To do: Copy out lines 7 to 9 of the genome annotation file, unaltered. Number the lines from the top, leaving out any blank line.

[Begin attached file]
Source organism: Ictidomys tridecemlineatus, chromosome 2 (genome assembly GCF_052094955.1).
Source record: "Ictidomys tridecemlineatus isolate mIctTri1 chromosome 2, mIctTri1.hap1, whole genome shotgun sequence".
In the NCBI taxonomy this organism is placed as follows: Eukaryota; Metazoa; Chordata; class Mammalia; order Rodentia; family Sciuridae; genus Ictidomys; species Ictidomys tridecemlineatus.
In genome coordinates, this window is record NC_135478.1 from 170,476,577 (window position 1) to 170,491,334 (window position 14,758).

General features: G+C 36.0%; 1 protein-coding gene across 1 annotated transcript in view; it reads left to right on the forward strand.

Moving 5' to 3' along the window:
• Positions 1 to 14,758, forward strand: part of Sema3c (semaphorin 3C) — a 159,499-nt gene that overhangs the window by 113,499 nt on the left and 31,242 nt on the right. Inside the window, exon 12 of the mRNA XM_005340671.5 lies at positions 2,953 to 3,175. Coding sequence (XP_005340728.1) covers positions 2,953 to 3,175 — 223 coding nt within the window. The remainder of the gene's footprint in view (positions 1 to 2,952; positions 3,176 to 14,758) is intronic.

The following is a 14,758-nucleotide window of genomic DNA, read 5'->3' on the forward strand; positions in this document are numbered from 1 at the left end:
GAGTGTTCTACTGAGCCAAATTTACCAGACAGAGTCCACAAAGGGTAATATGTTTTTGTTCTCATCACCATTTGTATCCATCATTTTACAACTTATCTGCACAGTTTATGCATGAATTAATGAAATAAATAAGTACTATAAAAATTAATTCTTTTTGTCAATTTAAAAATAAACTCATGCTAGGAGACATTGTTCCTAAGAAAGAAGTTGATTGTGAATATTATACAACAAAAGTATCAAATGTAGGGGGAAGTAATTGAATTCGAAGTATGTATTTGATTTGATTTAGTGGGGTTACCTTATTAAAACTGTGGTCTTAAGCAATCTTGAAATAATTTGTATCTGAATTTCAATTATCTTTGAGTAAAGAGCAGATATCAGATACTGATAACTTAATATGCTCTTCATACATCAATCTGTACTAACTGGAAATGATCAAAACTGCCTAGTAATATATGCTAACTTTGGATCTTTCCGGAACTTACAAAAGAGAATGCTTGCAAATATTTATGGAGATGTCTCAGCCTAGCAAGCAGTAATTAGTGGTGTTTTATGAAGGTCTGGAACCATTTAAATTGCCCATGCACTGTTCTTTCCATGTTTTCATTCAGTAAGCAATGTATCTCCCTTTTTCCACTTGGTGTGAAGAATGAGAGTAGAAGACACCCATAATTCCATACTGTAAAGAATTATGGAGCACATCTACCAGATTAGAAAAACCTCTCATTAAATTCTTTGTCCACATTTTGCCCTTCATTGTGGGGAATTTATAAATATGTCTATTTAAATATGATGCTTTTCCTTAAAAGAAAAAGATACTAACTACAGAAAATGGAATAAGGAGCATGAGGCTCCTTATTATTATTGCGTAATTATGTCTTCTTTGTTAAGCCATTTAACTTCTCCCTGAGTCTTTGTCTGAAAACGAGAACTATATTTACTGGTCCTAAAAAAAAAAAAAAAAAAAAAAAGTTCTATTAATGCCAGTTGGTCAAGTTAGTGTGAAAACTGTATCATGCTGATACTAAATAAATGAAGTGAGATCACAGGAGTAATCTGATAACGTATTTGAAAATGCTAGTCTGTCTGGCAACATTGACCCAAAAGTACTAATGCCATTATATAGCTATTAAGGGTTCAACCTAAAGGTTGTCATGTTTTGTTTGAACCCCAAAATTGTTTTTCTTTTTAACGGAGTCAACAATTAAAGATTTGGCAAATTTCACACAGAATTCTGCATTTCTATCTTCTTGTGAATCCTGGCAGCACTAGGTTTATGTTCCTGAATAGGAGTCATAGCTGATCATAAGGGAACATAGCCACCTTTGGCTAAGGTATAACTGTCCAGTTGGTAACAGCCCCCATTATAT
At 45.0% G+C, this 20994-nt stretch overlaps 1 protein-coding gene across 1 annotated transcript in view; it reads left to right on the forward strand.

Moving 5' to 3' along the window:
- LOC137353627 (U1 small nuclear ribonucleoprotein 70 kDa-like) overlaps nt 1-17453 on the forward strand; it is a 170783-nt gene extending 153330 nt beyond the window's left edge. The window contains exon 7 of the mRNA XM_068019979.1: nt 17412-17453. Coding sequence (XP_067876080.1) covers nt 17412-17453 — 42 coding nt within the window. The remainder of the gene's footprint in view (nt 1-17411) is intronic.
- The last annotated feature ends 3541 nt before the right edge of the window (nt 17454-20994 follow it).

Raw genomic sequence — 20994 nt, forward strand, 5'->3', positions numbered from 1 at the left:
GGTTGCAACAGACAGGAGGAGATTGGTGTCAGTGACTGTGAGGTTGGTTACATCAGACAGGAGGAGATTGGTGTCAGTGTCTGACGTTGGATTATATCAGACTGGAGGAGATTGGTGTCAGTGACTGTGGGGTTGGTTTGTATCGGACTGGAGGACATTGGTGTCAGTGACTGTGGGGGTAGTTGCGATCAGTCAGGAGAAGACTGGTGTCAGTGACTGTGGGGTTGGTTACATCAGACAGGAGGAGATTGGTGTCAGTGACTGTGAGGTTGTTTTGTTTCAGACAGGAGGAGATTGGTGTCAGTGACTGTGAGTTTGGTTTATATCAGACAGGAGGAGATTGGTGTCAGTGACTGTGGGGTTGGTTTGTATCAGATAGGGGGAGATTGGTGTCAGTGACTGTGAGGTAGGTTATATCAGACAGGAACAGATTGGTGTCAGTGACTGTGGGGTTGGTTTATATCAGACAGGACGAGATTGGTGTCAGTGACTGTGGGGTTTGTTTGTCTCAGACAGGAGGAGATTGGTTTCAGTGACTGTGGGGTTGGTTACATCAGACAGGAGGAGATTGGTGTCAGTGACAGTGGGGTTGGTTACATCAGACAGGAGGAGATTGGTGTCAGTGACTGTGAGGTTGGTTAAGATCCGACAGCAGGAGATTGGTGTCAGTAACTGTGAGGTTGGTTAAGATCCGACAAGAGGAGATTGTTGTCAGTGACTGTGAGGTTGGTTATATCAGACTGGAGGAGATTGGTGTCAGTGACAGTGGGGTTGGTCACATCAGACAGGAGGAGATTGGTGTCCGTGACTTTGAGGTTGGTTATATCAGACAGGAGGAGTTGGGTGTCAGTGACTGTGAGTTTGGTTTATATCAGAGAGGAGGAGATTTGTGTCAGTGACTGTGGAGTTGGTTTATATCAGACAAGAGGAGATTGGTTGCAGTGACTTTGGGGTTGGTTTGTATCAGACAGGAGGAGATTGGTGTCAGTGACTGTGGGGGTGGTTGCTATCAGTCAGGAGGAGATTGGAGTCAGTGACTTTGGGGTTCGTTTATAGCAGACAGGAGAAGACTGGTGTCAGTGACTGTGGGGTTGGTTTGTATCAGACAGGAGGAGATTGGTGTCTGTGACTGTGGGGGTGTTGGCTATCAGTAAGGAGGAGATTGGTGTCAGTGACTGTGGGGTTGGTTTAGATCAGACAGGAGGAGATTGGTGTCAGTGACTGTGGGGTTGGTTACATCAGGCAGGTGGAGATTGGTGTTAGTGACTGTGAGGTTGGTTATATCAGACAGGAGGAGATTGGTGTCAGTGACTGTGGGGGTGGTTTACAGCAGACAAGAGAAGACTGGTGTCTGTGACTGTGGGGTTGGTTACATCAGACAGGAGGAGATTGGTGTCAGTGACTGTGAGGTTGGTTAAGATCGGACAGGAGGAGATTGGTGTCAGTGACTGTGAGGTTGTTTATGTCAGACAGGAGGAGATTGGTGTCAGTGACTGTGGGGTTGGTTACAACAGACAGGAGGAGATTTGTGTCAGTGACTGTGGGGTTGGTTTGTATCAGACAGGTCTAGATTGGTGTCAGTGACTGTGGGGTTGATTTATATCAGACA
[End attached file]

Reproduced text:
• Positions 1 to 14,758, forward strand: part of Sema3c (semaphorin 3C) — a 159,499-nt gene that overhangs the window by 113,499 nt on the left and 31,242 nt on the right. Inside the window, exon 12 of the mRNA XM_005340671.5 lies at positions 2,953 to 3,175. Coding sequence (XP_005340728.1) covers positions 2,953 to 3,175 — 223 coding nt within the window. The remainder of the gene's footprint in view (positions 1 to 2,952; positions 3,176 to 14,758) is intronic.

The following is a 14,758-nucleotide window of genomic DNA, read 5'->3' on the forward strand; positions in this document are numbered from 1 at the left end:
GAGTGTTCTACTGAGCCAAATTTACCAGACAGAGTCCACAAAGGGTAATATGTTTTTGTTCTCATCACCATTTGTATCCATCATTTTACAACTTATCTGCACAGTTTATGCATGAATTAATGAAATAAATAAGTACTATAAAAATTAATTCTTTTTGTCAATTTAAAAATAAACTCATGCTAGGAGACATTGTTCCTAAGAAAGAAGTTGATTGTGAATATTATACAACAAAAGTATCAAATGTAGGGGGAAGTAATTGAATTCGAAGTATGTATTTGATTTGATTTAGTGGGGTTACCTTATTAAAACTGTGGTCTTAAGCAATCTTGAAATAATTTGTATCTGAATTTCAATTATCTTTGAGTAAAGAGCAGATATCAGATACTGATAACTTAATATGCTCTTCATACATCAATCTGTACTAACTGGAAATGATCAAAACTGCCTAGTAATATATGCTAACTTTGGATCTTTCCGGAACTTACAAAAGAGAATGCTTGCAAATATTTATGGAGATGTCTCAGCCTAGCAAGCAGTAATTAGTGGTGTTTTATGAAGGTCTGGAACCATTTAAATTGCCCATGCACTGTTCTTTCCATGTTTTCATTCAGTAAGCAATGTATCTCCCTTTTTCCACTTGGTGTGAAGAATGAGAGTAGAAGACACCCATAATTCCATACTGTAAAGAATTATGGAGCACATCTACCAGATTAGAAAAACCTCTCATTAAATTCTTTGTCCACATTTTGCCCTTCATTGTGGGGAATTTATAAATATGTCTATTTAAATATGATGCTTTTCCTTAAAAGAAAAAGATACTAACTACAGAAAATGGAATAAGGAGCATGAGGCTCCTTATTATTATTGCGTAATTATGTCTTCTTTGTTAAGCCATTTAACTTCTCCCTGAGTCTTTGTCTGAAAACGAGAACTATATTTACTGGTCCTAAAAAAAAAAAAAAAAAAAAAAAGTTCTATTAATGCCAGTTGGTCAAGTTAGTGTGAAAACTGTATCATGCTGATACTAAATAAATGAAGTGAGATCACAGGAGTAATCTGATAACGTATTTGAAAATGCTAGTCTGTCTGGCAACATTGACCCAAAAGTACTAATGCCATTATATAGCTATTAAGGGTTCAACCTAAAGGTTGTCATGTTTTGTTTGAACCCCAAAATTGTTTTTCTTTTTAACGGAGTCAACAATTAAAGATTTGGCAAATTTCACACAGAATTCTGCATTTCTATCTTCTTGTGAATCCTGGCAGCACTAGGTTTATGTTCCTGAATAGGAGTCATAGCTGATCATAAGGGAACATAGCCACCTTTGGCTAAGGTATAACTGTCCAGTTGGTAACAGCCCCCATTATAT